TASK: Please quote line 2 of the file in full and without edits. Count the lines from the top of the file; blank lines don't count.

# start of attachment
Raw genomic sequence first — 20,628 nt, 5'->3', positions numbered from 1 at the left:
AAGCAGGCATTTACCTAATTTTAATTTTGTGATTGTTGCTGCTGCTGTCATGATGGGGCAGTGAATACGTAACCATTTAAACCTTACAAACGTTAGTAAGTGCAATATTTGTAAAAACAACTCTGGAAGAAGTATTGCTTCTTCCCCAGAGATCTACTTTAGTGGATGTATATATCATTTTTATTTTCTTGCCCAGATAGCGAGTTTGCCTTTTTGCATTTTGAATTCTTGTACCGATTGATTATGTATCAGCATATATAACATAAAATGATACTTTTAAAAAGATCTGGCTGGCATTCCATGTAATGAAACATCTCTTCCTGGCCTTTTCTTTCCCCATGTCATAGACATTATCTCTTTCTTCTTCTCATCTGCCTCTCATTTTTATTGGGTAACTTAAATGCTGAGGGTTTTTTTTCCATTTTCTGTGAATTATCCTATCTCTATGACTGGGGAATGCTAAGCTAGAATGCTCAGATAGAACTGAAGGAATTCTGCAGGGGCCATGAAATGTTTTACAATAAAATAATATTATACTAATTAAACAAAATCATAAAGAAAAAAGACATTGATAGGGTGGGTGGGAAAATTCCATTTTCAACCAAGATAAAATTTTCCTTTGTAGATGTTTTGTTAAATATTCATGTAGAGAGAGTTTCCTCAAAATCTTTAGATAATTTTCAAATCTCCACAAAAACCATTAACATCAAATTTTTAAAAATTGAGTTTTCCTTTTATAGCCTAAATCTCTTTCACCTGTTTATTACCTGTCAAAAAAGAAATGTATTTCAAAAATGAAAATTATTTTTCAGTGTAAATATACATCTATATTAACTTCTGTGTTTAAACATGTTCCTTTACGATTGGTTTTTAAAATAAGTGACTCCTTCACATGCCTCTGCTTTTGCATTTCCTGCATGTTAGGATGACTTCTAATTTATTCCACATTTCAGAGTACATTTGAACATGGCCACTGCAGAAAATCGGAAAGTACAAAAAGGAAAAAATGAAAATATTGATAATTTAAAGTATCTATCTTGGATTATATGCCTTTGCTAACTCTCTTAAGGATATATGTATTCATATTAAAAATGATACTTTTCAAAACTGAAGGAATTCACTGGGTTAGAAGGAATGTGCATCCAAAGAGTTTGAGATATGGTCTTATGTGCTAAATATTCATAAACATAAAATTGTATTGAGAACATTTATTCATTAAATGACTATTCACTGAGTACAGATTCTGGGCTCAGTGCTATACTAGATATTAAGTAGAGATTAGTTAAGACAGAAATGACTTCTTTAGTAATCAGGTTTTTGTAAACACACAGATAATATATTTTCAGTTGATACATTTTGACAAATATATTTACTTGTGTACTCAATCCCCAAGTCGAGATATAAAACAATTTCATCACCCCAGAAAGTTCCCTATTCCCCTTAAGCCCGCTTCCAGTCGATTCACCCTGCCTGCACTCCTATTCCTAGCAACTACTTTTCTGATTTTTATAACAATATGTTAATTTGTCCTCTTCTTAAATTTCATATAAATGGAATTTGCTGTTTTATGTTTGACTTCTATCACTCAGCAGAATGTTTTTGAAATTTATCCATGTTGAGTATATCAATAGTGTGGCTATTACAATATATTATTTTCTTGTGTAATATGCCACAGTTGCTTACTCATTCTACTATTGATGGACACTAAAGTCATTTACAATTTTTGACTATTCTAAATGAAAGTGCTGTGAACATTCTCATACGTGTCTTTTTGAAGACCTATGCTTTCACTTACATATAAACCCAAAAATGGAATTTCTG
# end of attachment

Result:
AAGCAGGCATTTACCTAATTTTAATTTTGTGATTGTTGCTGCTGCTGTCATGATGGGGCAGTGAATACGTAACCATTTAAACCTTACAAACGTTAGTAAGTGCAATATTTGTAAAAACAACTCTGGAAGAAGTATTGCTTCTTCCCCAGAGATCTACTTTAGTGGATGTATATATCATTTTTATTTTCTTGCCCAGATAGCGAGTTTGCCTTTTTGCATTTTGAATTCTTGTACCGATTGATTATGTATCAGCATATATAACATAAAATGATACTTTTAAAAAGATCTGGCTGGCATTCCATGTAATGAAACATCTCTTCCTGGCCTTTTCTTTCCCCATGTCATAGACATTATCTCTTTCTTCTTCTCATCTGCCTCTCATTTTTATTGGGTAACTTAAATGCTGAGGGTTTTTTTTCCATTTTCTGTGAATTATCCTATCTCTATGACTGGGGAATGCTAAGCTAGAATGCTCAGATAGAACTGAAGGAATTCTGCAGGGGCCATGAAATGTTTTACAATAAAATAATATTATACTAATTAAACAAAATCATAAAGAAAAAAGACATTGATAGGGTGGGTGGGAAAATTCCATTTTCAACCAAGATAAAATTTTCCTTTGTAGATGTTTTGTTAAATATTCATGTAGAGAGAGTTTCCTCAAAATCTTTAGATAATTTTCAAATCTCCACAAAAACCATTAACATCAAATTTTTAAAAATTGAGTTTTCCTTTTATAGCCTAAATCTCTTTCACCTGTTTATTACCTGTCAAAAAAGAAATGTATTTCAAAAATGAAAATTATTTTTCAGTGTAAATATACATCTATATTAACTTCTGTGTTTAAACATGTTCCTTTACGATTGGTTTTTAAAATAAGTGACTCCTTCACATGCCTCTGCTTTTGCATTTCCTGCATGTTAGGATGACTTCTAATTTATTCCACATTTCAGAGTACATTTGAACATGGCCACTGCAGAAAATCGGAAAGTACAAAAAGGAAAAAATGAAAATATTGATAATTTAAAGTATCTATCTTGGATTATATGCCTTTGCTAACTCTCTTAAGGATATATGTATTCATATTAAAAATGATACTTTTCAAAACTGAAGGAATTCACTGGGTTAGAAGGAATGTGCATCCAAAGAGTTTGAGATATGGTCTTATGTGCTAAATATTCATAAACATAAAATTGTATTGAGAACATTTATTCATTAAATGACTATTCACTGAGTACAGATTCTGGGCTCAGTGCTATACTAGATATTAAGTAGAGATTAGTTAAGACAGAAATGACTTCTTTAGTAATCAGGTTTTTGTAAACACACAGATAATATATTTTCAGTTGATACATTTTGACAAATATATTTACTTGTGTACTCAATCCCCAAGTCGAGATATAAAACAATTTCATCACCCCAGAAAGTTCCCTATTCCCCTTAAGCCCGCTTCCAGTCGATTCACCCTGCCTGCACTCCTATTCCTAGCAACTACTTTTCTGATTTTTATAACAATATGTTAATTTGTCCTCTTCTTAAATTTCATATAAATGGAATTTGCTGTTTTATGTTTGACTTCTATCACTCAGCAGAATGTTTTTGAAATTTATCCATGTTGAGTATATCAATAGTGTGGCTATTACAATATATTATTTTCTTGTGTAATATGCCACAGTTGCTTACTCATTCTACTATTGATGGACACTAAAGTCATTTACAATTTTTGACTATTCTAAATGAAAGTGCTGTGAACATTCTCATACGTGTCTTTTTGAAGACCTATGCTTTCACTTACATATAAACCCAAAAATGGAATTTCTG